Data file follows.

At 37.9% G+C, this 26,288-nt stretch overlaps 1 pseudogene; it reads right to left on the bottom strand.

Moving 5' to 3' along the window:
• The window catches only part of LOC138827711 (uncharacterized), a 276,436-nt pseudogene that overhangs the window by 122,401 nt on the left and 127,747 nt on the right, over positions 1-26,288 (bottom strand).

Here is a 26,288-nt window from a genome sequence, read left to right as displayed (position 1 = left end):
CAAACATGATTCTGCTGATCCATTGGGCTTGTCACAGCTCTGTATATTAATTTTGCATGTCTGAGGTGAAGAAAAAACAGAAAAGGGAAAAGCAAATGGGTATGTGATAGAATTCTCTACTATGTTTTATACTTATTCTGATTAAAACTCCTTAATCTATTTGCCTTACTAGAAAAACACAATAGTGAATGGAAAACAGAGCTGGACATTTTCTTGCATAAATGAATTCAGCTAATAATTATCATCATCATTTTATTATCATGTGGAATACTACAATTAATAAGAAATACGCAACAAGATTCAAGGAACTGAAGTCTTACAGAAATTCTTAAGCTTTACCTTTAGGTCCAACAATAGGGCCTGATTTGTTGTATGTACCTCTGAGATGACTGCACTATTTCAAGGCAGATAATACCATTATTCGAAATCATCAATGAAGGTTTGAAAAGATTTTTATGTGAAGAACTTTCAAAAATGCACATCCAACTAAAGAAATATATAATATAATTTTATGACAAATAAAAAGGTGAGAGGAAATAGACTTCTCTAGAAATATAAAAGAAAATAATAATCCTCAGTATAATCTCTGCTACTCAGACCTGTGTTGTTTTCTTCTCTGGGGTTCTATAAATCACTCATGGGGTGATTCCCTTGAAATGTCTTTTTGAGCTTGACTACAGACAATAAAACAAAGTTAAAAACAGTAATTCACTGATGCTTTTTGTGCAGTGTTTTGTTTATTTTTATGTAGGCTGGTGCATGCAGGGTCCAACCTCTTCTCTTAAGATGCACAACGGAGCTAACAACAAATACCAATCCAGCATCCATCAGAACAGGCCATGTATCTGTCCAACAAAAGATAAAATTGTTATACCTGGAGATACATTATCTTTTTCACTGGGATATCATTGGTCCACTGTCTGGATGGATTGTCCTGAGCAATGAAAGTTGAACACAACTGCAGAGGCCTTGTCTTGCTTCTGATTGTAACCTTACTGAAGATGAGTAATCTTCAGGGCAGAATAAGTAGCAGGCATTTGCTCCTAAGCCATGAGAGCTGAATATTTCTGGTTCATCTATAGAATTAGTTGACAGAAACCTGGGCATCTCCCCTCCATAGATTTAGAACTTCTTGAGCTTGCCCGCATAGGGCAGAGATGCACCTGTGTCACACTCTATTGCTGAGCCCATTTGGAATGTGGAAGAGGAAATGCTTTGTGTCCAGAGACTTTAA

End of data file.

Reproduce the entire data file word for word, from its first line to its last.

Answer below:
At 37.9% G+C, this 26,288-nt stretch overlaps 1 pseudogene; it reads right to left on the bottom strand.

Moving 5' to 3' along the window:
• The window catches only part of LOC138827711 (uncharacterized), a 276,436-nt pseudogene that overhangs the window by 122,401 nt on the left and 127,747 nt on the right, over positions 1-26,288 (bottom strand).

Here is a 26,288-nt window from a genome sequence, read left to right as displayed (position 1 = left end):
CAAACATGATTCTGCTGATCCATTGGGCTTGTCACAGCTCTGTATATTAATTTTGCATGTCTGAGGTGAAGAAAAAACAGAAAAGGGAAAAGCAAATGGGTATGTGATAGAATTCTCTACTATGTTTTATACTTATTCTGATTAAAACTCCTTAATCTATTTGCCTTACTAGAAAAACACAATAGTGAATGGAAAACAGAGCTGGACATTTTCTTGCATAAATGAATTCAGCTAATAATTATCATCATCATTTTATTATCATGTGGAATACTACAATTAATAAGAAATACGCAACAAGATTCAAGGAACTGAAGTCTTACAGAAATTCTTAAGCTTTACCTTTAGGTCCAACAATAGGGCCTGATTTGTTGTATGTACCTCTGAGATGACTGCACTATTTCAAGGCAGATAATACCATTATTCGAAATCATCAATGAAGGTTTGAAAAGATTTTTATGTGAAGAACTTTCAAAAATGCACATCCAACTAAAGAAATATATAATATAATTTTATGACAAATAAAAAGGTGAGAGGAAATAGACTTCTCTAGAAATATAAAAGAAAATAATAATCCTCAGTATAATCTCTGCTACTCAGACCTGTGTTGTTTTCTTCTCTGGGGTTCTATAAATCACTCATGGGGTGATTCCCTTGAAATGTCTTTTTGAGCTTGACTACAGACAATAAAACAAAGTTAAAAACAGTAATTCACTGATGCTTTTTGTGCAGTGTTTTGTTTATTTTTATGTAGGCTGGTGCATGCAGGGTCCAACCTCTTCTCTTAAGATGCACAACGGAGCTAACAACAAATACCAATCCAGCATCCATCAGAACAGGCCATGTATCTGTCCAACAAAAGATAAAATTGTTATACCTGGAGATACATTATCTTTTTCACTGGGATATCATTGGTCCACTGTCTGGATGGATTGTCCTGAGCAATGAAAGTTGAACACAACTGCAGAGGCCTTGTCTTGCTTCTGATTGTAACCTTACTGAAGATGAGTAATCTTCAGGGCAGAATAAGTAGCAGGCATTTGCTCCTAAGCCATGAGAGCTGAATATTTCTGGTTCATCTATAGAATTAGTTGACAGAAACCTGGGCATCTCCCCTCCATAGATTTAGAACTTCTTGAGCTTGCCCGCATAGGGCAGAGATGCACCTGTGTCACACTCTATTGCTGAGCCCATTTGGAATGTGGAAGAGGAAATGCTTTGTGTCCAGAGACTTTAA